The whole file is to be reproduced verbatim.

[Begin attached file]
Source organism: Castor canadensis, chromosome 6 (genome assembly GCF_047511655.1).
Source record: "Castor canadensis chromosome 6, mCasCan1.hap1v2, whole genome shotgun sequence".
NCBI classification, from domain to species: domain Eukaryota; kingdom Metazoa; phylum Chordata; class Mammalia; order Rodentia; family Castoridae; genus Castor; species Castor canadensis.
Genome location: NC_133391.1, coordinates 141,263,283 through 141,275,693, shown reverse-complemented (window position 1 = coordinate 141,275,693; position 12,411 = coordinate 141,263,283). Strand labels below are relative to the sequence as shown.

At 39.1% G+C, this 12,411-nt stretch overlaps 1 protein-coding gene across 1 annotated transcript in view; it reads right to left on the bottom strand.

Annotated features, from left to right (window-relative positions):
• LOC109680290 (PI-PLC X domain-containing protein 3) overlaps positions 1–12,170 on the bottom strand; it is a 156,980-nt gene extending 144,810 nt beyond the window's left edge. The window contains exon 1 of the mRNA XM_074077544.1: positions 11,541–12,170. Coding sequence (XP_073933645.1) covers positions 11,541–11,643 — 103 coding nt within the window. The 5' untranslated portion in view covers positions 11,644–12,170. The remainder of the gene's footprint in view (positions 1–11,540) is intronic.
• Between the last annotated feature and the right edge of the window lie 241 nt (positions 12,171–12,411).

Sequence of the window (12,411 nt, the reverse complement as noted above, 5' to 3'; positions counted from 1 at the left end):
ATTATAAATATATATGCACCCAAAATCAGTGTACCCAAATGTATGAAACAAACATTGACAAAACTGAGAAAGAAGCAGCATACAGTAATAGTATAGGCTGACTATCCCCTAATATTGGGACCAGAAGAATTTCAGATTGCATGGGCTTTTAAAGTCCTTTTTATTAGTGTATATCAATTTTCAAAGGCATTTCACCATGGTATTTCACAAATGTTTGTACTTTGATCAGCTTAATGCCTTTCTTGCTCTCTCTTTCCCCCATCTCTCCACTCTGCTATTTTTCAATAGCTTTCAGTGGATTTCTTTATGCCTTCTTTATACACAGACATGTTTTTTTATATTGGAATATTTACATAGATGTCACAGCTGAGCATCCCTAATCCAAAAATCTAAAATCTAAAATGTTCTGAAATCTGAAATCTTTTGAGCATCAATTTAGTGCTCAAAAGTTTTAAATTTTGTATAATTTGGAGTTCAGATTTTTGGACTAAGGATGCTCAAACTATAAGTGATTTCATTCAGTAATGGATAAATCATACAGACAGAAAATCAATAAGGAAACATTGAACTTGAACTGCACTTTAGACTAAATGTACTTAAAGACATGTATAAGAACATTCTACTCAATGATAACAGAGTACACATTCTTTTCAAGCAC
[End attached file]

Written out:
Source organism: Castor canadensis, chromosome 6 (genome assembly GCF_047511655.1).
Source record: "Castor canadensis chromosome 6, mCasCan1.hap1v2, whole genome shotgun sequence".
NCBI classification, from domain to species: domain Eukaryota; kingdom Metazoa; phylum Chordata; class Mammalia; order Rodentia; family Castoridae; genus Castor; species Castor canadensis.
Genome location: NC_133391.1, coordinates 141,263,283 through 141,275,693, shown reverse-complemented (window position 1 = coordinate 141,275,693; position 12,411 = coordinate 141,263,283). Strand labels below are relative to the sequence as shown.

At 39.1% G+C, this 12,411-nt stretch overlaps 1 protein-coding gene across 1 annotated transcript in view; it reads right to left on the bottom strand.

Annotated features, from left to right (window-relative positions):
• LOC109680290 (PI-PLC X domain-containing protein 3) overlaps positions 1–12,170 on the bottom strand; it is a 156,980-nt gene extending 144,810 nt beyond the window's left edge. The window contains exon 1 of the mRNA XM_074077544.1: positions 11,541–12,170. Coding sequence (XP_073933645.1) covers positions 11,541–11,643 — 103 coding nt within the window. The 5' untranslated portion in view covers positions 11,644–12,170. The remainder of the gene's footprint in view (positions 1–11,540) is intronic.
• Between the last annotated feature and the right edge of the window lie 241 nt (positions 12,171–12,411).

Sequence of the window (12,411 nt, the reverse complement as noted above, 5' to 3'; positions counted from 1 at the left end):
ATTATAAATATATATGCACCCAAAATCAGTGTACCCAAATGTATGAAACAAACATTGACAAAACTGAGAAAGAAGCAGCATACAGTAATAGTATAGGCTGACTATCCCCTAATATTGGGACCAGAAGAATTTCAGATTGCATGGGCTTTTAAAGTCCTTTTTATTAGTGTATATCAATTTTCAAAGGCATTTCACCATGGTATTTCACAAATGTTTGTACTTTGATCAGCTTAATGCCTTTCTTGCTCTCTCTTTCCCCCATCTCTCCACTCTGCTATTTTTCAATAGCTTTCAGTGGATTTCTTTATGCCTTCTTTATACACAGACATGTTTTTTTATATTGGAATATTTACATAGATGTCACAGCTGAGCATCCCTAATCCAAAAATCTAAAATCTAAAATGTTCTGAAATCTGAAATCTTTTGAGCATCAATTTAGTGCTCAAAAGTTTTAAATTTTGTATAATTTGGAGTTCAGATTTTTGGACTAAGGATGCTCAAACTATAAGTGATTTCATTCAGTAATGGATAAATCATACAGACAGAAAATCAATAAGGAAACATTGAACTTGAACTGCACTTTAGACTAAATGTACTTAAAGACATGTATAAGAACATTCTACTCAATGATAACAGAGTACACATTCTTTTCAAGCAC